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Consumers could see higher prices on many products due to tariffs

New tariffs are now in effect on $112 billion worth of Chinese imports

Photo (c) Rawf8 - Getty Images
While consumers were in the middle of a relaxing this Labor Day weekend, a new round of tariffs on Chinese goods went into effect. Unfortunately, an industry group warns that the move spells trouble for consumers.

On Sunday, President Trump imposed a 15 percent tariff on $112 billion worth of Chinese imports, mostly consumer goods. U.S. industry leaders, who have mostly reserved comment on the escalating trade war, are becoming more vocal.

Gary Shapiro, president and CEO of the Consumer Technology Association (CTA), said consumers will soon feel the effects of these tariffs, which were originally set at 10 percent.

“This new tariff list taxes consumers on $52 billion worth of their favorite tech products, including TVs, digital cameras, Bluetooth earbuds, smartwatches and fitness trackers,” Shapiro said. “American consumers were already going to pay higher prices for their holiday gifts. Now, the president’s decision to hike tariffs even higher means even more pain for American businesses, workers and families.”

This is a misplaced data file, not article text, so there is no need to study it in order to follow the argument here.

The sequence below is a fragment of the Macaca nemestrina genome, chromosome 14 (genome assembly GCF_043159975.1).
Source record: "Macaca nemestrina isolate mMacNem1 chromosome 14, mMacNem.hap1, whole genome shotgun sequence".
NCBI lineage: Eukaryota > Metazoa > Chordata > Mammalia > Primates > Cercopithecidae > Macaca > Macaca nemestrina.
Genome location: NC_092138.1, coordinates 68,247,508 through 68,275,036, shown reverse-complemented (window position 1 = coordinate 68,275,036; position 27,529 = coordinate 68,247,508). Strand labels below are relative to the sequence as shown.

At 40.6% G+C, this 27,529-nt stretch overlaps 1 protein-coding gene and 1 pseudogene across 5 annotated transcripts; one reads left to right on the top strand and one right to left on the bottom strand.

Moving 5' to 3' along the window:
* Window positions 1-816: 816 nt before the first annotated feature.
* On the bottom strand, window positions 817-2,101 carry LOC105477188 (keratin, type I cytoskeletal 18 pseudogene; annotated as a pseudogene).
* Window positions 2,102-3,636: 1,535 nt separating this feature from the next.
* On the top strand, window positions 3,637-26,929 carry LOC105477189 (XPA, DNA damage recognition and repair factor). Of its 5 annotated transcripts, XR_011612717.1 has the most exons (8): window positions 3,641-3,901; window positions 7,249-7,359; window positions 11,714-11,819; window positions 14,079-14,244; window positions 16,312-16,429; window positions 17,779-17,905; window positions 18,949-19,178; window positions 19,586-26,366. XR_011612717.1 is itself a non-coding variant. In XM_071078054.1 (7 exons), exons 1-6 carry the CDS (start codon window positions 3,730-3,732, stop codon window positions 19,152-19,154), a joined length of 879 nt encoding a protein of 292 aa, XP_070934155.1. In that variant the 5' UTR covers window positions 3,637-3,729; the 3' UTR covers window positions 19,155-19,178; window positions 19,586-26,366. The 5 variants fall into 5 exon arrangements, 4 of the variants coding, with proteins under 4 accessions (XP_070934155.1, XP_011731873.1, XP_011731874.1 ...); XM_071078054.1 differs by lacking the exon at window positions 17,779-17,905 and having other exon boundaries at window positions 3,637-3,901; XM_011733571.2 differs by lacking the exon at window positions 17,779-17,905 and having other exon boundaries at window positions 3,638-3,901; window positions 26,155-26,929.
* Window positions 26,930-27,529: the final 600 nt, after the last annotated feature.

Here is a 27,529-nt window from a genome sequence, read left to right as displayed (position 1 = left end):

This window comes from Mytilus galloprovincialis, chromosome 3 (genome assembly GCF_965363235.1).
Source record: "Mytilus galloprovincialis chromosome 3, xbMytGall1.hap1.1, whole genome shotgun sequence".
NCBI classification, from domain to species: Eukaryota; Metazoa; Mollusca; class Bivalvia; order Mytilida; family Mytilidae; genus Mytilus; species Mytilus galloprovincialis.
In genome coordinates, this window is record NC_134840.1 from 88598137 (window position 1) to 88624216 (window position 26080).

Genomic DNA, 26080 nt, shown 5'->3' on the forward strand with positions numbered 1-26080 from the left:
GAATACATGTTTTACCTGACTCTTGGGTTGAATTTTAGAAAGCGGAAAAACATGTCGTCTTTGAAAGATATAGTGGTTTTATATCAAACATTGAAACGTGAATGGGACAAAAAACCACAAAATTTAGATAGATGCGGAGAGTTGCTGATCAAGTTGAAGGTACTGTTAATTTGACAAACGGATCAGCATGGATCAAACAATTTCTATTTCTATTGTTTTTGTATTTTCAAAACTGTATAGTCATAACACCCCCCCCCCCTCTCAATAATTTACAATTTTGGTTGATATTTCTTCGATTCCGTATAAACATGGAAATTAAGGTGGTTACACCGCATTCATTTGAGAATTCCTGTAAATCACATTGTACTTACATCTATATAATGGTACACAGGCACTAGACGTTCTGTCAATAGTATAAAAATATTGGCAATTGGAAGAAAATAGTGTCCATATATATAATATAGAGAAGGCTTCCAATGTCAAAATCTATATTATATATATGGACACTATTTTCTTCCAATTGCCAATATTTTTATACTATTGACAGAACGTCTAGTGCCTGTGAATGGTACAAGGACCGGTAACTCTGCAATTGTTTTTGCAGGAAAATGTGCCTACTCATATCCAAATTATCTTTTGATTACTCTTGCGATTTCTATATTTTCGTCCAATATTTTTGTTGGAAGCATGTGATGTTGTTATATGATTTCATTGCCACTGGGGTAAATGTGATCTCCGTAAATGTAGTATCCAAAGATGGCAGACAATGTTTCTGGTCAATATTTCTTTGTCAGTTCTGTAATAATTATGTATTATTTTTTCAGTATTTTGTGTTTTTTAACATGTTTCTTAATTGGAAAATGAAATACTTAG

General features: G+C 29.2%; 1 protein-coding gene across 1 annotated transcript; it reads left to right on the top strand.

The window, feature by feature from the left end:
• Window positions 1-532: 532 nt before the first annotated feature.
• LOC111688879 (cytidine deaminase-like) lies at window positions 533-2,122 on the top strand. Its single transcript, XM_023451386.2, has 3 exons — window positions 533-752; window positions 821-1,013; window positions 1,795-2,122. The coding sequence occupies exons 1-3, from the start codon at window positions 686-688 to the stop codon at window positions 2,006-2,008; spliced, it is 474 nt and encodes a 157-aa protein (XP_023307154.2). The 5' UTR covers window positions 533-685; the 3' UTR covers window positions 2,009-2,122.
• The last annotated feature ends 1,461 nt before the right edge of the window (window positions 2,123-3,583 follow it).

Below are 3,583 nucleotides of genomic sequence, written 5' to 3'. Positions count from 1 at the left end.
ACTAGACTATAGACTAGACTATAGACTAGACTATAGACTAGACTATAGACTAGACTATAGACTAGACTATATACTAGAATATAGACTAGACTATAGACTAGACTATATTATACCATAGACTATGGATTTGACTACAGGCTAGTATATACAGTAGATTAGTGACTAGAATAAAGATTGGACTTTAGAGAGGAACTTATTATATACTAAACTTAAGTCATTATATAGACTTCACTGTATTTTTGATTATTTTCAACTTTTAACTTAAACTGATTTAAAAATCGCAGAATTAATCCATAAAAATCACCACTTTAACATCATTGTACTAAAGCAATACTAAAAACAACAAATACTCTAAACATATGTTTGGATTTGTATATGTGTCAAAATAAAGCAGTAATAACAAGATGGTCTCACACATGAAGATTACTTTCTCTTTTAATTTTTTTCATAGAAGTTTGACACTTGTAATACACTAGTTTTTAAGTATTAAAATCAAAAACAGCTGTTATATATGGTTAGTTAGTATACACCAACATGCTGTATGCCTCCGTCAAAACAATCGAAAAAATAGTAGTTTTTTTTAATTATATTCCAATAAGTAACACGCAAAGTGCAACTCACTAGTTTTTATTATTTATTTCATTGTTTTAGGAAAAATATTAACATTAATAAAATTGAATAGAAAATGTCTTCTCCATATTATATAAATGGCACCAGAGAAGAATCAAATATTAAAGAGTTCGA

‘Unpredictable tariff policy’

Like many U.S. business leaders, Shapiro acknowledges serious trade issues with China that need to be addressed. But he says Trump’s “unpredictable tariff policy” is the wrong approach.

"Continuous threats of more tariffs and occasional promises that trade talks are progressing mean whiplash for global stock markets,” he said. “That uncertainty hurts every American with a pension, retirement fund or college savings plan.”

Besides electronics, clothing will also carry a higher tariff, which may be passed onto consumers, depending on the retailer. The higher tariffs have also been placed on food imports, diapers, books, and appliances. In short, much of the inventory of your average discount store could quickly begin to cost more.

Will tariffs harm the economy?

Trump says he has pursued the tariff policy in a bid to secure a trade agreement with China that would protect U.S. intellectual property and American jobs. Shapiro worries that escalating tariffs -- China has already imposed them on U.S. goods in retaliation -- will end up harming the economy. He also thinks Trump may have overstepped his authority.

“The president does not have unilateral authority on trade,” Shapiro said. “Congress should pass the Reclaiming Congressional Trade Authority Act of 2019, reasserting Congress’ role in trade policy and protecting Americans from unending trade wars and retaliatory tariffs.”

Retailers are also showing signs of impatience. Last week, David French, senior vice president for government relations at the National Retail Federation, asked where the current trade war will end.

“It's impossible for businesses to plan for the future in this type of environment,” he said. “The administration’s approach clearly isn’t working, and the answer isn’t more taxes on American businesses and consumers.” 

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